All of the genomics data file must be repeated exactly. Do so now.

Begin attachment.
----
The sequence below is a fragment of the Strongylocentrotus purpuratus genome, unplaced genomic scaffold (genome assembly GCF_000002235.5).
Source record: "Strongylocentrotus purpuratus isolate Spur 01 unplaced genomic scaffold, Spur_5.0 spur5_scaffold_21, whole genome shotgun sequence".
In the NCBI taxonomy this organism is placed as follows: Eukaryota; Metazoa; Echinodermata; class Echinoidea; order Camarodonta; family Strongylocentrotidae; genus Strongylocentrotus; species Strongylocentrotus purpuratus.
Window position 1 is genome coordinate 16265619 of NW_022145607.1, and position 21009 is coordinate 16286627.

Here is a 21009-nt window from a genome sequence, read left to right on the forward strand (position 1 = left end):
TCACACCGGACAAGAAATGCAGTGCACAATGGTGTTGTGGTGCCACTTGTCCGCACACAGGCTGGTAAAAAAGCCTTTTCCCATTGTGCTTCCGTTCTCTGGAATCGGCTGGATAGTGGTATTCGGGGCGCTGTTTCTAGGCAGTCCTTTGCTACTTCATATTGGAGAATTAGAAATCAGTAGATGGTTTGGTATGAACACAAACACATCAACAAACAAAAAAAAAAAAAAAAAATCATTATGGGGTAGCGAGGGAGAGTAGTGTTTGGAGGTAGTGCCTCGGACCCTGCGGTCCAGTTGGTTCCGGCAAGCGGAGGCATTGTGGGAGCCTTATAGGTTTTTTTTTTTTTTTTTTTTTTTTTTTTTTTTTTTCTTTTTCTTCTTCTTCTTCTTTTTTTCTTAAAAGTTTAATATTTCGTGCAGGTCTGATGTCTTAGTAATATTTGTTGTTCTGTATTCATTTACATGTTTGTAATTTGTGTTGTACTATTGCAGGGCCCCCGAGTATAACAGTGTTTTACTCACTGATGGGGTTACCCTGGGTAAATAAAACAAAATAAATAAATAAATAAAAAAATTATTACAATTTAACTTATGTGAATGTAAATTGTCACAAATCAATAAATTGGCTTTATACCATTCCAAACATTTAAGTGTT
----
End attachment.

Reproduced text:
The sequence below is a fragment of the Strongylocentrotus purpuratus genome, unplaced genomic scaffold (genome assembly GCF_000002235.5).
Source record: "Strongylocentrotus purpuratus isolate Spur 01 unplaced genomic scaffold, Spur_5.0 spur5_scaffold_21, whole genome shotgun sequence".
In the NCBI taxonomy this organism is placed as follows: Eukaryota; Metazoa; Echinodermata; class Echinoidea; order Camarodonta; family Strongylocentrotidae; genus Strongylocentrotus; species Strongylocentrotus purpuratus.
Window position 1 is genome coordinate 16265619 of NW_022145607.1, and position 21009 is coordinate 16286627.

Here is a 21009-nt window from a genome sequence, read left to right on the forward strand (position 1 = left end):
TCACACCGGACAAGAAATGCAGTGCACAATGGTGTTGTGGTGCCACTTGTCCGCACACAGGCTGGTAAAAAAGCCTTTTCCCATTGTGCTTCCGTTCTCTGGAATCGGCTGGATAGTGGTATTCGGGGCGCTGTTTCTAGGCAGTCCTTTGCTACTTCATATTGGAGAATTAGAAATCAGTAGATGGTTTGGTATGAACACAAACACATCAACAAACAAAAAAAAAAAAAAAAAATCATTATGGGGTAGCGAGGGAGAGTAGTGTTTGGAGGTAGTGCCTCGGACCCTGCGGTCCAGTTGGTTCCGGCAAGCGGAGGCATTGTGGGAGCCTTATAGGTTTTTTTTTTTTTTTTTTTTTTTTTTTTTTTTTTTCTTTTTCTTCTTCTTCTTCTTTTTTTCTTAAAAGTTTAATATTTCGTGCAGGTCTGATGTCTTAGTAATATTTGTTGTTCTGTATTCATTTACATGTTTGTAATTTGTGTTGTACTATTGCAGGGCCCCCGAGTATAACAGTGTTTTACTCACTGATGGGGTTACCCTGGGTAAATAAAACAAAATAAATAAATAAATAAAAAAATTATTACAATTTAACTTATGTGAATGTAAATTGTCACAAATCAATAAATTGGCTTTATACCATTCCAAACATTTAAGTGTT